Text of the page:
"These are all very important learnings for our end users," Rocco said. "And people love it."
It helps that the security training is also often applicable to employees' personal computer use, he added.
One effect of the security training is that employees are now reporting strange emails or other happenings. That means that if the company is being specifically targeted, even if some employees still fall for phishing emails, others will have spotted them and alerted the security team that there's something going on.
Rocco said that there's also been a a strong decrease in malware across the network.
Obviously, no system is perfect. In fact, there were two recent incidents in which two employees fell victim to CryptoLocker. When the company investigated, it turned out that one of the employees had not taken the training, and the other received a poor grade.
In addition to Wombat, several other vendors are happy to send simulated phishing attacks against your employees. They include PhishMe, which counts 35 of the Fortune 500 as customers. Others are ThreatSim, SynerComm, PhishingBox, and KnowBe4.
But this kind of simulation-based training is still new to the industry, said Seth Robinson, senior director of technology analysis at Computing Technology Industry Association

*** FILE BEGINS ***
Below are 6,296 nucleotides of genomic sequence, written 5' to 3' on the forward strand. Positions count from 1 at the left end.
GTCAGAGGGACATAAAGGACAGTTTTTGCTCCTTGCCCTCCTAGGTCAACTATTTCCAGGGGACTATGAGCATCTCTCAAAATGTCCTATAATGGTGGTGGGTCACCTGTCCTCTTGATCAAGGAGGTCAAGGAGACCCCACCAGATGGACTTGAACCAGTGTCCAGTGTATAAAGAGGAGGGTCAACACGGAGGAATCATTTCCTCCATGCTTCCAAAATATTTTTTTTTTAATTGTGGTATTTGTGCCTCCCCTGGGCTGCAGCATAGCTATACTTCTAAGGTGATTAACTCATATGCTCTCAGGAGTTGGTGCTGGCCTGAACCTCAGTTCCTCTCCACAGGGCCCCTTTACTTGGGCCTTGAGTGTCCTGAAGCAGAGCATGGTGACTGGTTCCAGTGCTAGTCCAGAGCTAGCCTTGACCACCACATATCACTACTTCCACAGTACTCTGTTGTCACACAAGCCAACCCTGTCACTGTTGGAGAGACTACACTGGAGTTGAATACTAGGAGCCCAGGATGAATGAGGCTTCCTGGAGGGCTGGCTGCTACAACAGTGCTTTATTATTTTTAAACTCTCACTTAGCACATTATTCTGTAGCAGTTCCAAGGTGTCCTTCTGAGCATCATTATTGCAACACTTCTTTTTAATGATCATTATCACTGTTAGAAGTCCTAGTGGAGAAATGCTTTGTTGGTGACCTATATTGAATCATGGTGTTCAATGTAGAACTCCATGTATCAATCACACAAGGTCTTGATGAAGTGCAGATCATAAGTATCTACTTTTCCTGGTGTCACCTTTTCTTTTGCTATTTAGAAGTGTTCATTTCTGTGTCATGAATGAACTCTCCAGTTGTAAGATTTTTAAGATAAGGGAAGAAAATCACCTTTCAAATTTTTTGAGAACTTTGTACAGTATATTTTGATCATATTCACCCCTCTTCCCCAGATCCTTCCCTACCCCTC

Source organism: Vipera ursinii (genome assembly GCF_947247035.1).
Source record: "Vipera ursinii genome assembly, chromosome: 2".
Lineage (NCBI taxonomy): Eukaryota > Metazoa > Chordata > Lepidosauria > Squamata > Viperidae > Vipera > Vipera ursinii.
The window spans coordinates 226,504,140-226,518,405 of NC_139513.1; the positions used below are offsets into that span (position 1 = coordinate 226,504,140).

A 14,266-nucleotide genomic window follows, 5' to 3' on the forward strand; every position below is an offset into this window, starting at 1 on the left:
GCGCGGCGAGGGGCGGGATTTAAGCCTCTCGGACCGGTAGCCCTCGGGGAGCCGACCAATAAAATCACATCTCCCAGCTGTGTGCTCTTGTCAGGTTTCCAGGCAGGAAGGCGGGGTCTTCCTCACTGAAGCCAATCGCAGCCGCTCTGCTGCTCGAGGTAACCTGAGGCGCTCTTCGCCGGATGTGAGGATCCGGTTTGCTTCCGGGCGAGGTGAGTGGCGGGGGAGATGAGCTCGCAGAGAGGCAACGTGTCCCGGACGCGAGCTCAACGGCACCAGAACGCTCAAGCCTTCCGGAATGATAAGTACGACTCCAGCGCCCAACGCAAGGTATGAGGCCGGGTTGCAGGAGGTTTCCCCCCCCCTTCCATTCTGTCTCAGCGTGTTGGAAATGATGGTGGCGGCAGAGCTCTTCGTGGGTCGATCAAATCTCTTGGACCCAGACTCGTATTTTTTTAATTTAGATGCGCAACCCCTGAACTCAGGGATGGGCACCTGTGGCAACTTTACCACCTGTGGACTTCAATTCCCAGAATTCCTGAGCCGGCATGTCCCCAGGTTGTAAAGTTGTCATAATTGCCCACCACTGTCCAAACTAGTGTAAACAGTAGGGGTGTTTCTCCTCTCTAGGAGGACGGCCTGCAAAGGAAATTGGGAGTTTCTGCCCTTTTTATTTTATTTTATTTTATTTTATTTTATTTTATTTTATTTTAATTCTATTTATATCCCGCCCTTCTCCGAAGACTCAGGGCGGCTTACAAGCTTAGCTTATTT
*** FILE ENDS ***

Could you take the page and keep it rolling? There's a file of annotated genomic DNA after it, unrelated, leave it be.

"I have talked to some companies who have done this kind of training, and that does tend to be one of the premiere examples of what security training should look like," he said. "Companies who have tried that show some success."
But comprehensive, ongoing simulation-based security training is rare.
"Our data shows that not many companies are doing serious training," he said.
Instead, he said, companies are still more likely to give a copy of a security policy to newly-hired employees and ask them to sign.
Creating a cultural shift
When security training means checking off a compliance box, it's hard to get people to pay attention, much less take it to heart.
"But if good security hygiene permeates a company, then it's something that can be successful," said Siobhan MacDermott, principal in the cybersecurity practice at Ernst & Young. "We work with a lot of boards and senior management in setting up security awareness programs. And we go back and see if there's a change in behavior."
The main factor that makes a difference is whether the behavior is modeled by the most senior executives, all the way down.
"It can't be just implemented from HR," she said.
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